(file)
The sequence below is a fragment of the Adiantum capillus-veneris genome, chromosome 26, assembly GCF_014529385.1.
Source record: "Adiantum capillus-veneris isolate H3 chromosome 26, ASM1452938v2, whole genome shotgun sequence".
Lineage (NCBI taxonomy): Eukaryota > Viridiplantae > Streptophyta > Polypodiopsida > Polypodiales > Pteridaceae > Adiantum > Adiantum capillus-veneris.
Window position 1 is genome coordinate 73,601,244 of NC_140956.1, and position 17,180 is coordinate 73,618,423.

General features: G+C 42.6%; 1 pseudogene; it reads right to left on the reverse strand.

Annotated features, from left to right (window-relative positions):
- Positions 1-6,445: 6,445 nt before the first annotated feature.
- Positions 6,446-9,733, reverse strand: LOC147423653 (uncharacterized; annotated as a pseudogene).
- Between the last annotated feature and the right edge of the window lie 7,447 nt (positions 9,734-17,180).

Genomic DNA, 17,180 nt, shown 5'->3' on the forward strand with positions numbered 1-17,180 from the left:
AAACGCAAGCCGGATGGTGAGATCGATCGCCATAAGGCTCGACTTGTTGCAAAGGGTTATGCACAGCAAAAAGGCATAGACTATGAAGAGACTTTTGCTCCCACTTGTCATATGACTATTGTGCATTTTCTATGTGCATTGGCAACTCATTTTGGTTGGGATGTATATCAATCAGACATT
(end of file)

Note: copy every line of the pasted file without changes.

The sequence below is a fragment of the Adiantum capillus-veneris genome, chromosome 26, assembly GCF_014529385.1.
Source record: "Adiantum capillus-veneris isolate H3 chromosome 26, ASM1452938v2, whole genome shotgun sequence".
Lineage (NCBI taxonomy): Eukaryota > Viridiplantae > Streptophyta > Polypodiopsida > Polypodiales > Pteridaceae > Adiantum > Adiantum capillus-veneris.
Window position 1 is genome coordinate 73,601,244 of NC_140956.1, and position 17,180 is coordinate 73,618,423.

General features: G+C 42.6%; 1 pseudogene; it reads right to left on the reverse strand.

Annotated features, from left to right (window-relative positions):
- Positions 1-6,445: 6,445 nt before the first annotated feature.
- Positions 6,446-9,733, reverse strand: LOC147423653 (uncharacterized; annotated as a pseudogene).
- Between the last annotated feature and the right edge of the window lie 7,447 nt (positions 9,734-17,180).

Genomic DNA, 17,180 nt, shown 5'->3' on the forward strand with positions numbered 1-17,180 from the left:
AAACGCAAGCCGGATGGTGAGATCGATCGCCATAAGGCTCGACTTGTTGCAAAGGGTTATGCACAGCAAAAAGGCATAGACTATGAAGAGACTTTTGCTCCCACTTGTCATATGACTATTGTGCATTTTCTATGTGCATTGGCAACTCATTTTGGTTGGGATGTATATCAATCAGACATT